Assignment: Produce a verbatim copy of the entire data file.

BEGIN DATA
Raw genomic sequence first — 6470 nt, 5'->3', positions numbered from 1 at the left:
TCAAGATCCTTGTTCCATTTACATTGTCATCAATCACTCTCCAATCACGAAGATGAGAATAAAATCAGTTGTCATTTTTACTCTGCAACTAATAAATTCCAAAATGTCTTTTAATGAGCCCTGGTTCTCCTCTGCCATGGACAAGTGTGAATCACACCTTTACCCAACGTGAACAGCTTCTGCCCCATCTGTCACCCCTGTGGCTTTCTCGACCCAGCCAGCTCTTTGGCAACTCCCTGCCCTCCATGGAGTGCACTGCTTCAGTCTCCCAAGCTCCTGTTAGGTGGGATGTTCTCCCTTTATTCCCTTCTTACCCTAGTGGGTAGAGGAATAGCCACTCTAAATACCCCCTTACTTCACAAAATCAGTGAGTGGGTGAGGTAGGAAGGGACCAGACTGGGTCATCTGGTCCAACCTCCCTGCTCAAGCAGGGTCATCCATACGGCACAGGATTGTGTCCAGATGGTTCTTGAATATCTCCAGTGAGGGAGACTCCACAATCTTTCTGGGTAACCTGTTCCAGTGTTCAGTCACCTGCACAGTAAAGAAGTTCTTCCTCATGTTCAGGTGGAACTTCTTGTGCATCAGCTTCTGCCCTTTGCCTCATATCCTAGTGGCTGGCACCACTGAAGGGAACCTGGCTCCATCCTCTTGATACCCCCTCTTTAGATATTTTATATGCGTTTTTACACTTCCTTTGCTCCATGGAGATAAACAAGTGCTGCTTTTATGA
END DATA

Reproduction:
Raw genomic sequence first — 6470 nt, 5'->3', positions numbered from 1 at the left:
TCAAGATCCTTGTTCCATTTACATTGTCATCAATCACTCTCCAATCACGAAGATGAGAATAAAATCAGTTGTCATTTTTACTCTGCAACTAATAAATTCCAAAATGTCTTTTAATGAGCCCTGGTTCTCCTCTGCCATGGACAAGTGTGAATCACACCTTTACCCAACGTGAACAGCTTCTGCCCCATCTGTCACCCCTGTGGCTTTCTCGACCCAGCCAGCTCTTTGGCAACTCCCTGCCCTCCATGGAGTGCACTGCTTCAGTCTCCCAAGCTCCTGTTAGGTGGGATGTTCTCCCTTTATTCCCTTCTTACCCTAGTGGGTAGAGGAATAGCCACTCTAAATACCCCCTTACTTCACAAAATCAGTGAGTGGGTGAGGTAGGAAGGGACCAGACTGGGTCATCTGGTCCAACCTCCCTGCTCAAGCAGGGTCATCCATACGGCACAGGATTGTGTCCAGATGGTTCTTGAATATCTCCAGTGAGGGAGACTCCACAATCTTTCTGGGTAACCTGTTCCAGTGTTCAGTCACCTGCACAGTAAAGAAGTTCTTCCTCATGTTCAGGTGGAACTTCTTGTGCATCAGCTTCTGCCCTTTGCCTCATATCCTAGTGGCTGGCACCACTGAAGGGAACCTGGCTCCATCCTCTTGATACCCCCTCTTTAGATATTTTATATGCGTTTTTACACTTCCTTTGCTCCATGGAGATAAACAAGTGCTGCTTTTATGA